• @MrFox I'm sure the company probably feels anyone who is not willing to interview with more intent to research the company ahead of time and just "try them out in a shorter interview" is probably wasting the companies time, too. "I'm interested in your company, but you're really only worth a few hours of my time since I'm not really sure, is that cool?" – enderland Apr 25 '13 at 18:09
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    Right, but the market is full of candidates and other companies. If for a candidate all the other (good) job prospects involve a one hour interview and a hand shake, what makes these people so special that they want someone to take a day off? If every (good) candidate with options says that, then that comapny will be staffed with B-level players. – MrFox Apr 25 '13 at 18:40
  • That being said, barring the comment above, after putting some more thought into this I think this answer is valid for some situations. It depends no the job market in question, as per my edited answer. I'm not the downvote. – MrFox Apr 25 '13 at 18:49
  • That's fine. I just don't think there was any insult intended - that's different than what it says in your answer. One can be insulted by things that weren't meant to be insults. That happens all the time. – MrFox Apr 25 '13 at 18:51
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Is it reasonable to turn down an onsite interview due to length?

Certainly.

There are two good reasons that come to mind:

  1. You're likely employed. Most job hunters are currently employed; most interviews are during business hours. Taking a long lunch can be done most places - even 2-3 hour interviews can be excused away as doctor's appointments, or having a repair guy to the house. 5 hour interviews really need a full day of PTO. As an employee, you can only take a few of these single days in the middle of the week on short(-ish) notice before people start wondering what you're really doing. Companies should understand and respect that.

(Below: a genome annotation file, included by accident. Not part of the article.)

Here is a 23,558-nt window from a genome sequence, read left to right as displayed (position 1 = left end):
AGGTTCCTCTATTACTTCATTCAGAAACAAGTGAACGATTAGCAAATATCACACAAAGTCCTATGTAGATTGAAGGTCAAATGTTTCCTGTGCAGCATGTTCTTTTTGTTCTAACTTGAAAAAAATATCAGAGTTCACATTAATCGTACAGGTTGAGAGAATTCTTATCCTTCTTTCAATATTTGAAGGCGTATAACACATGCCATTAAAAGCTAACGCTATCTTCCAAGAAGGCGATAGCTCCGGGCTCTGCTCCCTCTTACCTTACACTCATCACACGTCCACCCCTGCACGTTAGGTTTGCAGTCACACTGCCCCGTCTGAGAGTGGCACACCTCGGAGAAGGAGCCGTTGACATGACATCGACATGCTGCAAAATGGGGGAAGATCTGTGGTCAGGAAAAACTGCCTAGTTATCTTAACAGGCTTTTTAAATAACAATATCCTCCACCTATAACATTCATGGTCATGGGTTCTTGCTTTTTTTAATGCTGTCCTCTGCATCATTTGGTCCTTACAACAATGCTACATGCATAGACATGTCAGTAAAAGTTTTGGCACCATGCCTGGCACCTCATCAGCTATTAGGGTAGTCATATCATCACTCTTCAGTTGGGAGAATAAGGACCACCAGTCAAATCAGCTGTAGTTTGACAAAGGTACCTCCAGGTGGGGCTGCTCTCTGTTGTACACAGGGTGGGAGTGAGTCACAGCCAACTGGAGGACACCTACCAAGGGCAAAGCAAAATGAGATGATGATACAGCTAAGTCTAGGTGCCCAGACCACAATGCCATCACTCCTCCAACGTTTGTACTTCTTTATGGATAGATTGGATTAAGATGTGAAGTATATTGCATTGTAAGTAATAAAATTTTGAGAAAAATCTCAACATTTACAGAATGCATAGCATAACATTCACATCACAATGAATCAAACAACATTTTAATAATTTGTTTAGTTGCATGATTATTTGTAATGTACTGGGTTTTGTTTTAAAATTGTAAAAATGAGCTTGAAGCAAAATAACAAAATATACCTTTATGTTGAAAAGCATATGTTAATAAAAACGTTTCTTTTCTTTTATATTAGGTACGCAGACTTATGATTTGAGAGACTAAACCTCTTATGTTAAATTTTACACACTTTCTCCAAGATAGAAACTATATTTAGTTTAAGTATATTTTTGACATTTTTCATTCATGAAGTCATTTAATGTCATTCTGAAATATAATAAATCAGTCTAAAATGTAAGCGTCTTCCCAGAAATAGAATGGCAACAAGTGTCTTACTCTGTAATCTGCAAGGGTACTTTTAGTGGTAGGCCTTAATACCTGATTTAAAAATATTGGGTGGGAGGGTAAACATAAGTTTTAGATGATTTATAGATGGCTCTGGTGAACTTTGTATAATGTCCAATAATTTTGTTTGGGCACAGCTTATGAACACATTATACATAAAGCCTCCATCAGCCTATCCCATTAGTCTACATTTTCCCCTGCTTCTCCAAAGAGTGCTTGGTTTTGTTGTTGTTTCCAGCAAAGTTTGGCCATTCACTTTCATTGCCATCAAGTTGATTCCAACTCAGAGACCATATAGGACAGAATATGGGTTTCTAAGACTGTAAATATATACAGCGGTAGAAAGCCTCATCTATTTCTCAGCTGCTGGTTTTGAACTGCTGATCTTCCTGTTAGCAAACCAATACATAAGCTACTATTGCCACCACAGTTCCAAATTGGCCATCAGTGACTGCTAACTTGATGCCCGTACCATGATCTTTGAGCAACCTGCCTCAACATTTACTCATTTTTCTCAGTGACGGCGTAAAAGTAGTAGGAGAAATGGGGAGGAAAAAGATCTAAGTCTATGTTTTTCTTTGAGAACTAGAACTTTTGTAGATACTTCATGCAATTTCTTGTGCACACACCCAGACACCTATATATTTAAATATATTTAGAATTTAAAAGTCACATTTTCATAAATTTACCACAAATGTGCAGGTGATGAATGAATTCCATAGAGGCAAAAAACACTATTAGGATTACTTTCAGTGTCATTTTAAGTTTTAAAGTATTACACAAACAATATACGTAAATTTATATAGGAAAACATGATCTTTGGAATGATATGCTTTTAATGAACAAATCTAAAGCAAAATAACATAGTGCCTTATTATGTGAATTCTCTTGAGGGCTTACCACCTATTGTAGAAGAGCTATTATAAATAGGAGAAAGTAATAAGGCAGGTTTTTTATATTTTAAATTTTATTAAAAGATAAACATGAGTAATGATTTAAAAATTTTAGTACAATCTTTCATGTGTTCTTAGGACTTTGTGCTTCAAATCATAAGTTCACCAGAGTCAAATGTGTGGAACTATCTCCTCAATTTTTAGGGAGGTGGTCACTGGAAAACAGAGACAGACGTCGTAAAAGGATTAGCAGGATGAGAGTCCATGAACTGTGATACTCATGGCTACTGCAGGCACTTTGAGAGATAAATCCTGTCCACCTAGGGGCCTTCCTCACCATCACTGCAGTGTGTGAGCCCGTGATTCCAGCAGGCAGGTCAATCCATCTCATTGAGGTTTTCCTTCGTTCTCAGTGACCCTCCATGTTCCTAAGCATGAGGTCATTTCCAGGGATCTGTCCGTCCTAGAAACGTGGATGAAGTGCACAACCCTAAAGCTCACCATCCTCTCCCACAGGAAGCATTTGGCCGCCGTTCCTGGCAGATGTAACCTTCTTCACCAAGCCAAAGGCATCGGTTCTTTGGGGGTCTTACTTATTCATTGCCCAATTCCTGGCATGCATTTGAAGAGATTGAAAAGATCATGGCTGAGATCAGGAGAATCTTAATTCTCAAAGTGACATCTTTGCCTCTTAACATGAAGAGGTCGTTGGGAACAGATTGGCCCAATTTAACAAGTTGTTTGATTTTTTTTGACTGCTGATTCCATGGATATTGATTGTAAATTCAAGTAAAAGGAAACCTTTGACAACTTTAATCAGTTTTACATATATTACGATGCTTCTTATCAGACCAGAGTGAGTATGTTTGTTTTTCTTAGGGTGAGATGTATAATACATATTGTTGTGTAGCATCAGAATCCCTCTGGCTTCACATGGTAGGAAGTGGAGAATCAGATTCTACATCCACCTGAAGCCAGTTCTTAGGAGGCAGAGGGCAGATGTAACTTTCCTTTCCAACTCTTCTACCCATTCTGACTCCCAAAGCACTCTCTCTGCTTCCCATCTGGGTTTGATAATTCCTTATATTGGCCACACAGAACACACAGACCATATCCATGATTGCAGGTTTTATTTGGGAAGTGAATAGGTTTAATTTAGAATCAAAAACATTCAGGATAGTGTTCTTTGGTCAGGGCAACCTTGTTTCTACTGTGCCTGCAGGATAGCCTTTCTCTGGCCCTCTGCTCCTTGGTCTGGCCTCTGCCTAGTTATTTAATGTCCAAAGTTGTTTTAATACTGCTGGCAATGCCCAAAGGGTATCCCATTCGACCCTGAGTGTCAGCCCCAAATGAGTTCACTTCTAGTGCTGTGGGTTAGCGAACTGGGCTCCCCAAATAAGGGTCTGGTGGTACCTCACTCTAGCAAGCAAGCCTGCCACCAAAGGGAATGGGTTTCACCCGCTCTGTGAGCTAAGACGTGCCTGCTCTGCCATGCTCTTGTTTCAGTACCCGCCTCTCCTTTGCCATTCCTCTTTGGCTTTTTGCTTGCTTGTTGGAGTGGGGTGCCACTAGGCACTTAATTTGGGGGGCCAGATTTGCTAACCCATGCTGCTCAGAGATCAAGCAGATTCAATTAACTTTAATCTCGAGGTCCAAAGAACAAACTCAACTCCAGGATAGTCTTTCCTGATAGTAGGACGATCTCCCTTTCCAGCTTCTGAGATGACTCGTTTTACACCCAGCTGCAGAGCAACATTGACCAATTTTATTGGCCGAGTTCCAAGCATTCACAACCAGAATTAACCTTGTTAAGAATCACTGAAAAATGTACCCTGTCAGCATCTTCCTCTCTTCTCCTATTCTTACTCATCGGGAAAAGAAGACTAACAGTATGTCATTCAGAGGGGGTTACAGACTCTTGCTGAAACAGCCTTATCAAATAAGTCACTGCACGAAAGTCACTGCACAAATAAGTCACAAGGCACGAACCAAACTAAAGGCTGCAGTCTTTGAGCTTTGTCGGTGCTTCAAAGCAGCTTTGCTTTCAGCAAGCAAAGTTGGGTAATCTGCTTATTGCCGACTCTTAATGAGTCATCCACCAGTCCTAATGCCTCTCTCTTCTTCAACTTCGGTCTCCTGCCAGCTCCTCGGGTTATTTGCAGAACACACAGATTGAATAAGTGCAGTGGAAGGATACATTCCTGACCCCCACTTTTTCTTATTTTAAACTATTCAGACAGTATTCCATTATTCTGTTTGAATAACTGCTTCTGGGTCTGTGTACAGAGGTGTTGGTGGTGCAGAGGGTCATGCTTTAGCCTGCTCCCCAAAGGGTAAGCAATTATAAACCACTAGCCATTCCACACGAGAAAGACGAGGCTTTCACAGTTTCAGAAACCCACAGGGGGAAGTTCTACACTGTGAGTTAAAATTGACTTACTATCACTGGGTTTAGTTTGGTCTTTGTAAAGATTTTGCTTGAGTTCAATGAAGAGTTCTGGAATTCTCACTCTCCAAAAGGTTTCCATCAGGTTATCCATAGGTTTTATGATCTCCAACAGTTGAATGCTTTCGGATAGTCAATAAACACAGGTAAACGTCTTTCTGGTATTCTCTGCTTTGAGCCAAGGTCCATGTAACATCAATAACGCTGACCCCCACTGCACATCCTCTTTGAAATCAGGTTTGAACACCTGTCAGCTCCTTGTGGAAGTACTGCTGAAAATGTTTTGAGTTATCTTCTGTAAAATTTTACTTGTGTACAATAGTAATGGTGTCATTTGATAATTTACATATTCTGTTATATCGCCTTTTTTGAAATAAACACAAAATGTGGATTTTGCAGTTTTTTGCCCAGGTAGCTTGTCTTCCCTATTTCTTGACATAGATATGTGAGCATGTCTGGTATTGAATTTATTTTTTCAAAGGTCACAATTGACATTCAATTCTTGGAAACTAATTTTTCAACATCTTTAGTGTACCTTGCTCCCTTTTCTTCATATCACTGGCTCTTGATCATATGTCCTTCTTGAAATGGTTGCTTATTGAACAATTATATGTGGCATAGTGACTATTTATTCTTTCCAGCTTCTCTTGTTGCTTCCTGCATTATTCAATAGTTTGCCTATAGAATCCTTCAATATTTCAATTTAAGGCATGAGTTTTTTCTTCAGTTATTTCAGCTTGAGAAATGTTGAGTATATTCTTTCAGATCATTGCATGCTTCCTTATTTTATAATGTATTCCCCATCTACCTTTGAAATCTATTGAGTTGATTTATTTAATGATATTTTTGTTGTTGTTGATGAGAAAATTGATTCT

2. That's a lot of commitment on the company's side on a relative unknown. If they ask for a 5 hour interview, it might just be that they're a process driven, bureaucratic monstrosity. This is of course more likely if they've not given you a phone screen or something first.

I work for one of these companies that has a lengthy (6 hours with 7 different people/groups after a phone screen and 1 hour intro interview). When going through it, I thought "wow, at least I won't have too many people slipping through the interview that I'll have to work with". Alas, that is not the case. Turns out, they didn't have anyone who was skilled at technical interviews so tried to compensate with quantity... YMMV

2

Here's the thing - the risk of a non-performer does not vary from company to company based on the company's industry reputation. Companies use the on sight interview based on their need to resolve risk in bad hiring decisions. A 10 man no-name company actually has a bigger risk of a non-performer (10% of their productivity needs are not met), where a Google is only going to suffer a small percentage of loss. Any company with flawed hiring practices is going to bear a big overall cost as each the overall percentage of non-performers will increase - to the point that if the practices are bad ENOUGH, they impact morale overall killing productivity even further.